This is best advice you can give to someone, not just on Fiverr tho.

Your story is amazing and I wish you all the best.


#13

Awesome post. Fiverr is a place to make it happen but we all got to be patient, put in the hard work, always focus and do your thing.


#14

Do you think so? I’m not so much a professional–I guess I’m a little bit nervous. :slight_smile: I’m not opposed!


#15

I totally agree with @power_design. :pen: :ok_hand:t4:

You’ve got what it takes, so yeah, something to ponder over.

If you had a gig up & running, I’d place an order today. :wink:


#16

You’re too kind to me!

Writing is my hobby–I’m working on a series of fantasy novels as we speak! That said, I haven’t researched writing gigs here on Fiverr? What suits me best?

Creative writing, ghost writing? Who knows? I’m scared. ;w;


#17

Ooh, that’s awesome it’s my cup of :tea:. Romance, SciFi, and thrillers are my kinda thing!

I’ve purchased from Sellers who didn’t go to College or hold prestigious Degrees and Accolades. After giving them a chance, I was very impressed. A few I felt weren’t confident in their craft, however, they delivered high-quality, well-researched, and well-written pieces.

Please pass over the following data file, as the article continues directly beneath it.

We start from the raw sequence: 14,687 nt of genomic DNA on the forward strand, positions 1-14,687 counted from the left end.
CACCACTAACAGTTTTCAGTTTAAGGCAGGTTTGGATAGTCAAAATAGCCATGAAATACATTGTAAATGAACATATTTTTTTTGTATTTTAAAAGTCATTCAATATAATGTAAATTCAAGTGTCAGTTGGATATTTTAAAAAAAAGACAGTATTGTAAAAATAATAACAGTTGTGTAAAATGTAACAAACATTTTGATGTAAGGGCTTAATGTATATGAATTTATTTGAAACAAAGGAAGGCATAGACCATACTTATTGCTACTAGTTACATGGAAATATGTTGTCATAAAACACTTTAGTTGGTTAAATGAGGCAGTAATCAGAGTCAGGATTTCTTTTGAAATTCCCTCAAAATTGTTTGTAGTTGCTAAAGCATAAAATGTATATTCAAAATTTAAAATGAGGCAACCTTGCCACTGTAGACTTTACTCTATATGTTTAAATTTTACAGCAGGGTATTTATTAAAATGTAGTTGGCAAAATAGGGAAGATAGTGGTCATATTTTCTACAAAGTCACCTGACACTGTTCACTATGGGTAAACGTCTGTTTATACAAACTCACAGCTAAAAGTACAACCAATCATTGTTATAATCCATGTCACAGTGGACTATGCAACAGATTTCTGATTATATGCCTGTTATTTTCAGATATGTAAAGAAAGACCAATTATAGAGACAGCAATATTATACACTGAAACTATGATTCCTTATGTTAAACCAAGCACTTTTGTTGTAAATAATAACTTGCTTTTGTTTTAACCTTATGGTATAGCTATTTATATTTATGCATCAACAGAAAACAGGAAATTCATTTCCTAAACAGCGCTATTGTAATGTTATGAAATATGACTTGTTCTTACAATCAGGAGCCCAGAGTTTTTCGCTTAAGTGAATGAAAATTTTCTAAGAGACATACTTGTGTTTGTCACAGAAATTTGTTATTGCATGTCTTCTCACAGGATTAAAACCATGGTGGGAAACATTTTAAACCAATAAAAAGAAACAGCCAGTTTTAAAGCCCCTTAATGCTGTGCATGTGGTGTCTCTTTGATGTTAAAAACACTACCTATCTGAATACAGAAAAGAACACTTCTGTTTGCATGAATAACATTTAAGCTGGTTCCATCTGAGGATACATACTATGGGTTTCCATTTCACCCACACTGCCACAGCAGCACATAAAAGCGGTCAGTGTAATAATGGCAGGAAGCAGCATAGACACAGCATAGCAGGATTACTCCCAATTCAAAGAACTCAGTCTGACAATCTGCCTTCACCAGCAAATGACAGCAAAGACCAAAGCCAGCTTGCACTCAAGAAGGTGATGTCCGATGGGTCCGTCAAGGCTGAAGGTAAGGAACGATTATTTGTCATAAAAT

I usually get a chuckle when I see people offering writing gigs and their profiles and descriptions are riddled with errors & other foolishness. Writing Gigs are very popular so many become Writers overnight but can’t write for shit (excuse my french).

Short stories, eBooks, blogs/articles, video animation scripts, creative writing is all good. Maybe, give it a test run, choose a niche that you would feel confident in writing, without second-guessing yourself. Most of the writing gigs, I’ve purchased are from Sellers that post on the forums. Seeing their writing style is a big bonus in making my decision easier. :ok_hand:t4:

Maybe write a few short pieces to add to your portfolio (PDF) to give people an idea.


#18

Thank you for the feedback! I’ve noticed a lot of sellers that flaunt their ‘education’ and ‘awards’ but when you look at their profile or the way their gig is written you can tell it’s all :cow: :poop:.

Doing creative writing would be fun! I’ll work through my queue first and then see if I can’t come up with a fun writing gig. I miss my creative writing class in college. ;w;


#19

All the positivty in this thread is so refreshing.


#20

Perhaps I should close it now, to seal it all in here and preserve it.